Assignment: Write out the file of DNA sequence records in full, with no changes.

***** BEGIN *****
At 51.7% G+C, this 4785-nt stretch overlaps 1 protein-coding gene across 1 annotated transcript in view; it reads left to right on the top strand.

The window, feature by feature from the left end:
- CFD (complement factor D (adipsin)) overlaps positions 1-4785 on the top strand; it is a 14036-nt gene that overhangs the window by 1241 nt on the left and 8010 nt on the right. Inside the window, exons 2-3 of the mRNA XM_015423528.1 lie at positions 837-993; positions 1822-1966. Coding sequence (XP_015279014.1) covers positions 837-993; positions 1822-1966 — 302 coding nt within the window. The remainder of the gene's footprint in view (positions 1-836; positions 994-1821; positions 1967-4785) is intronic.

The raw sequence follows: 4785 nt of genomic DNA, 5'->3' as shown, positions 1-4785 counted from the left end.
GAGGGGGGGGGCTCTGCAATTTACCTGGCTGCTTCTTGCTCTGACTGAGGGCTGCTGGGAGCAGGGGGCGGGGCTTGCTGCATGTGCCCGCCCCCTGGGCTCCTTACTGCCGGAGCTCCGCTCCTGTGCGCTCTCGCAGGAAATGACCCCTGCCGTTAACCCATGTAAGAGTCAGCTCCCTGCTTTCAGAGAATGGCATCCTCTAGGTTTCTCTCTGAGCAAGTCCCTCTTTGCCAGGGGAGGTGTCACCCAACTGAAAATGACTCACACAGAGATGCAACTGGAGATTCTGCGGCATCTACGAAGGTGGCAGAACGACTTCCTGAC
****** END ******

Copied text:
At 51.7% G+C, this 4785-nt stretch overlaps 1 protein-coding gene across 1 annotated transcript in view; it reads left to right on the top strand.

The window, feature by feature from the left end:
- CFD (complement factor D (adipsin)) overlaps positions 1-4785 on the top strand; it is a 14036-nt gene that overhangs the window by 1241 nt on the left and 8010 nt on the right. Inside the window, exons 2-3 of the mRNA XM_015423528.1 lie at positions 837-993; positions 1822-1966. Coding sequence (XP_015279014.1) covers positions 837-993; positions 1822-1966 — 302 coding nt within the window. The remainder of the gene's footprint in view (positions 1-836; positions 994-1821; positions 1967-4785) is intronic.

The raw sequence follows: 4785 nt of genomic DNA, 5'->3' as shown, positions 1-4785 counted from the left end.
GAGGGGGGGGGCTCTGCAATTTACCTGGCTGCTTCTTGCTCTGACTGAGGGCTGCTGGGAGCAGGGGGCGGGGCTTGCTGCATGTGCCCGCCCCCTGGGCTCCTTACTGCCGGAGCTCCGCTCCTGTGCGCTCTCGCAGGAAATGACCCCTGCCGTTAACCCATGTAAGAGTCAGCTCCCTGCTTTCAGAGAATGGCATCCTCTAGGTTTCTCTCTGAGCAAGTCCCTCTTTGCCAGGGGAGGTGTCACCCAACTGAAAATGACTCACACAGAGATGCAACTGGAGATTCTGCGGCATCTACGAAGGTGGCAGAACGACTTCCTGAC